I went along to a fete in a local park yesterday. It rained, which was a shame. In fact to say that it rained would be an understatement because the organisers had clearly deliberately scheduled their event for the wettest Saturday afternoon of the entire summer. It started raining quite early in the proceedings, continued to chuck it down at various intensities as the afternoon wore on, and ended up with the sort of downpour that Noah must have faced on ark-launching night. The assembled public made the best of a bad lot, struggling to enjoy the festivities as if it were one of those fantastically sunny weekends that we enjoyed earlier in the year, but somehow the event wasn't quite the same standing under a tree in a plastic raincoat.
The fete had started off promisingly. A large crowd turned out, despite worries that nobody would come this year after they made a real mess of organising last year's event. A lot of people had turned up in fancy dress and there was also the chance to bump into a number of people from the local community that you hadn't met for ages. The police seemed to be in attendance not so much for reasons of crowd control but to hand out balloons and to encourage people to sign up to join the force. There was beer, there was music and there was undercooked greasy food at extortionate prices. The queues to buy beer were almost as long as the queues to get rid of it again (you know what I mean). When not drinking, people seemed to be spending most of their time taking photos of each other. Mobile phone companies need not worry that their investment in 3G networks has been in vain - it appeared yesterday that the British public are preparing to embrace picture messaging with a vengeance.
And then it rained. Just one droplet to start with, but the sky was leaden grey and there was much more fallout in store. At the first sight of rain out came the umbrellas that the more pessimistic amongst the crowd had brought with them. And, alas, up went those umbrellas amongst the crowd watching the musical entertainment, completely obliterating any view of the stage for those of us standing behind. The appearance of heavy drizzle also encouraged many in the park to sport that fashion disaster, the rain poncho. It may be lightweight and foldaway but covering yourself in a sheet of plastic is not the way to sartorial elegance, especially for those wearing fancy dress. A large proportion of the crowd took shelter in the few tents provided on site, which then became impossible to use for their intended purpose due to the huge numbers packed inside. The small stalls run by community organisations suddenly became unexpectedly popular, even if it was now all too clear which of them had forgotten to print their information boards using water-resistant ink. A number of people made a beeline for the shelter of one of the few trees on site, hoping that the rain would go away. It didn't, and as the leaves dripped it soon became just as wet under the trees as around them. And the rest of us, brolly-less, poncho-less, tent-less and tree-less, we just carried on wandering around the park in the rain, because it's only water isn't it?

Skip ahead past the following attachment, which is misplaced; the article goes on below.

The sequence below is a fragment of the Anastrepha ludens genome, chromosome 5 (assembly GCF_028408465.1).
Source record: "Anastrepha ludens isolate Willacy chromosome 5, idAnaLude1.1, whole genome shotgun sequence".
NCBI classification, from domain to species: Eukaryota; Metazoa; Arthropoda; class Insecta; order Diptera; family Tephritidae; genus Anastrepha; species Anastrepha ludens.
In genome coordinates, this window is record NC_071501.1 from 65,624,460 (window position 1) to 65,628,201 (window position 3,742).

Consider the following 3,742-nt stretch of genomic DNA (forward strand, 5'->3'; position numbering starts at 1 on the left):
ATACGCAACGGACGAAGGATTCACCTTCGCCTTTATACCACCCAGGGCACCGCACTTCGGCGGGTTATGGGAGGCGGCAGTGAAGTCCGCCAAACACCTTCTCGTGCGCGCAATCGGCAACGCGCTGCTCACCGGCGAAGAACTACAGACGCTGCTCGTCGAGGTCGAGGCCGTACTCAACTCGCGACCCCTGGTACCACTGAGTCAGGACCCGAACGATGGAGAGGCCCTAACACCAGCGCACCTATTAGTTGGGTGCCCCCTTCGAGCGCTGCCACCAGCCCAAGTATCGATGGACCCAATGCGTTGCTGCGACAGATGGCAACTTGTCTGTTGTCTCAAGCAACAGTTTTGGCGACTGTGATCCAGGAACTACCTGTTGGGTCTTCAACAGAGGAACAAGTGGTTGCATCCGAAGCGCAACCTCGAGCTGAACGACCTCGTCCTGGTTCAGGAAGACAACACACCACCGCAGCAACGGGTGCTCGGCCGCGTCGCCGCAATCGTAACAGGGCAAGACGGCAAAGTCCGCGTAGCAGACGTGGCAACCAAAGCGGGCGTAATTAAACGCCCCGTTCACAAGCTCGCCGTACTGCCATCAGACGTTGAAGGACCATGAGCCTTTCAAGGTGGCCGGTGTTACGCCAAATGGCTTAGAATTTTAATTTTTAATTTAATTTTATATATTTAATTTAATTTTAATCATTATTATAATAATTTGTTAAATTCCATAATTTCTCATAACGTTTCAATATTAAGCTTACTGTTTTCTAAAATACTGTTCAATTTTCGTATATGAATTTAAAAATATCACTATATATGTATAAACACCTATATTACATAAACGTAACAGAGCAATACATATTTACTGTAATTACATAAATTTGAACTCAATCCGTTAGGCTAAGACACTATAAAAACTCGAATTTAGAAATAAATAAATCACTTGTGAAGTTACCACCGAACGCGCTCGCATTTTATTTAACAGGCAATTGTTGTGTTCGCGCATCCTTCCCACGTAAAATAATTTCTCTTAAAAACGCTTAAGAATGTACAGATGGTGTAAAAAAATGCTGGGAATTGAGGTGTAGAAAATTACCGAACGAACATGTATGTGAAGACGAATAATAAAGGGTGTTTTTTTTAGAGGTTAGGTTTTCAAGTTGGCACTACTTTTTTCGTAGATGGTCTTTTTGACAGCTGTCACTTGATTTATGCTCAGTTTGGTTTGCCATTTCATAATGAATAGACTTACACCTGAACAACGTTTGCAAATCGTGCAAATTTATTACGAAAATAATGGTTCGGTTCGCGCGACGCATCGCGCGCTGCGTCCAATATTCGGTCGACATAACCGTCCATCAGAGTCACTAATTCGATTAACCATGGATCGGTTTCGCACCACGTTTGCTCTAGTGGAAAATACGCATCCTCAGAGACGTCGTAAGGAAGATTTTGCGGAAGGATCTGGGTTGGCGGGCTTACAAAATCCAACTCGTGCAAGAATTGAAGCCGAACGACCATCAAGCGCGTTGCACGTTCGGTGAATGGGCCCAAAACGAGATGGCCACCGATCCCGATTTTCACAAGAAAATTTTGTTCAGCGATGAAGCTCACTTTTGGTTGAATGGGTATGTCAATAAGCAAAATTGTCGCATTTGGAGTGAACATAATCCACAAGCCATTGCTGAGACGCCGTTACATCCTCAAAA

And so the afternoon carried on into the evening, and so did the rain. It was wet, we were wet, but we remained of good cheer right up to the close of proceedings. A local dignitary ushered off the last musical act and wished us a safe journey home. Then, as we turned to make our way to the exits, the heavens suddenly opened. It was as if Niagara Falls had relocated immediately above us. There was no escape, no shelter, and we were all drowned within a minute. The nearest tube station now seemed a very long way away, and so it proved. There were streams of rainwater flowing out of the park gates by the time we got there, and it looked at one point as if my waterlogged mobile phone would never work again. I headed home sitting on the underground train like a drowned rat. The rain had cleared by the time I got there, of course, but any thoughts of heading on elsewhere to continue the night out had evaporated. Don't you just love the British summer?